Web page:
Blowing up on twitter.

Last night, just before getting off the train on the evening commute, I sent out a tweet. It was mildly political and mentioned William Gibson in it- who was the author of the quote I was mentioning. He, in turn, re-tweeted my tweet, and thus began a night of my phone exploding with twitter notifications.

By the morning that’d mostly settled down. Gibson has ~178K followers on twitter, and in the twelve (or so) hours since I sent the original message, that tweet got 92 retweets and 126 favorites. In my world, that’s a lot. When I checked the twitter stats on it, I found that it was seen by just over 20,000 people and “engaged with” by just over 3,000 people. That’s way above any sort of average engagement I get.

So I was curious as how this new-to-me attention would manifest in the rest of my online presence. Would I get subscriptions to my newsletter? Follows on twitter? Would my (this) website see a spike in traffic?


Of the 20,000 people who saw the tweet, two followed me. 23 clicked my bio link in twitter (which has this webpage link in it), and of those, 8 actually got here. Zero subscriptions to my newsletter.

So here’s what I’ve learned: twitter is a land unto itself. Things that happen there are largely isolated there- so if you want people to read something, it best be in the tweet. If you provide a link to something- it’s not getting clicked. Your profile isn’t going to be raised anywhere else. Indeed, any single spike on twitter isn’t even going to do much for you on twitter. The engagement you see there is only there, and it’s isolated from the rest of your online presence.

What do I do with this information? I change the way I tweet a bit. It’s less about links to things now- at least, no links without some of the content attached. I’ll stop worrying about trying to use twitter as a device to drive traffic anywhere else- no matter how easy I think I’ve made that. I’ll let twitter just be twitter.

Solving a Problem

So here’s the situation:

Students of all ages are increasingly turning to their mobile device to consume media. And, since part of what I do is deliver content for online learning, this has ramifications for me. Video needs to be optimized. There are a lot of parameters and vectors for this, but it can mostly be boiled down to this:

What is the video trying to accomplish and where will that video be consumed?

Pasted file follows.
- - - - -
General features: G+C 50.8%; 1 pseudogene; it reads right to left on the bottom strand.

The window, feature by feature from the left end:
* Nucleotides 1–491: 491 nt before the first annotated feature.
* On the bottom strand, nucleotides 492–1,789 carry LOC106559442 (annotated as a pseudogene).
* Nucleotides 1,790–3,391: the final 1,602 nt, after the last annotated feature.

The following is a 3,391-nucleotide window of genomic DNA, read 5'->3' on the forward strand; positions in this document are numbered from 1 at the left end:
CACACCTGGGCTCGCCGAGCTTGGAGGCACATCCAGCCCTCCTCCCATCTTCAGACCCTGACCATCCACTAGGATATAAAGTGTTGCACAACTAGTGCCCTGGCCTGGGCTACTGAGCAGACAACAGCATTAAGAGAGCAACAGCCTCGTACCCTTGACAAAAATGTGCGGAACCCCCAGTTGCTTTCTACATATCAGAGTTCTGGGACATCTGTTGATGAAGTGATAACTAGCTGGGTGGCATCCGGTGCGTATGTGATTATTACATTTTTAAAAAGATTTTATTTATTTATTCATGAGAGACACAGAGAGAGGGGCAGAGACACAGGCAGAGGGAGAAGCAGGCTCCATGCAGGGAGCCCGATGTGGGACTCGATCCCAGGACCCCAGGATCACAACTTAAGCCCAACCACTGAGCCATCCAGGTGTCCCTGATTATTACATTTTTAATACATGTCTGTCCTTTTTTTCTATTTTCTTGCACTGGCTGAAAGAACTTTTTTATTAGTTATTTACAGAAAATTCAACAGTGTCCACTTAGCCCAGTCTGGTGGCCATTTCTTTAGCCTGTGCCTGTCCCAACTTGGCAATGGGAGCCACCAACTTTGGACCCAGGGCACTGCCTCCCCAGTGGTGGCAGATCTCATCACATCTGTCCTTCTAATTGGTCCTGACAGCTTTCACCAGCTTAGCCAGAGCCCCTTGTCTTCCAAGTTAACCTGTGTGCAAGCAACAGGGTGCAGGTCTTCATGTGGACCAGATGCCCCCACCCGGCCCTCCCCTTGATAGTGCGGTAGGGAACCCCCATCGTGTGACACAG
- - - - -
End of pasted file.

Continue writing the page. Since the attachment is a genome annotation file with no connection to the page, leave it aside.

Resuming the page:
So a video that will be seen for 15 seconds at 60 mph on a highway billboard has different design restrictions than something that will be shown during a prime-time advertisement slot. That much should be obvious. But less so is the assumption that all web-based video will be consumed via a screen of some size. This, while (maybe) once was true, the days of our students by default consuming such video on a 20″ screen on a desktop are gone. The best you’re likely to do is a smallish laptop screen, and it’s more and more likely that it’ll be a 5″ phone screen. The question becomes, then, how to best convey video content (in the sense of video lectures and the like) via such little screen real estate.

We can make whatever stipulations we want- We can say that students need to use a “full” sized screen (whatever that means). We can say that things are best consumed on larger screens. But students will do what I do, and use whatever device is at hand. And most of the time, that’s a phone.

I’ve got some ideas in the works that might help with some of this- some methods that might allow greater student choice and better use of the limited screen space a phone has. I’ll be writing about them more in the future here, as it’s something I actually hope to publish and present on. I’m also in the earlier stages of testing some of this- I’m still learning what’s possible and what works/why. There are technical issues to overcome and consider (bandwidth, for example, looks to be an early hurdle), and there are issues of defining best practices and streamlining the workflow into a manageable and scale-able form. Still, the possibilities are enticing.

Anyway. This will be an ongoing thing- I’ll try to keep relatively up to date here with it, but again, I’ll be holding back somewhat, as I need to write a bunch of this up.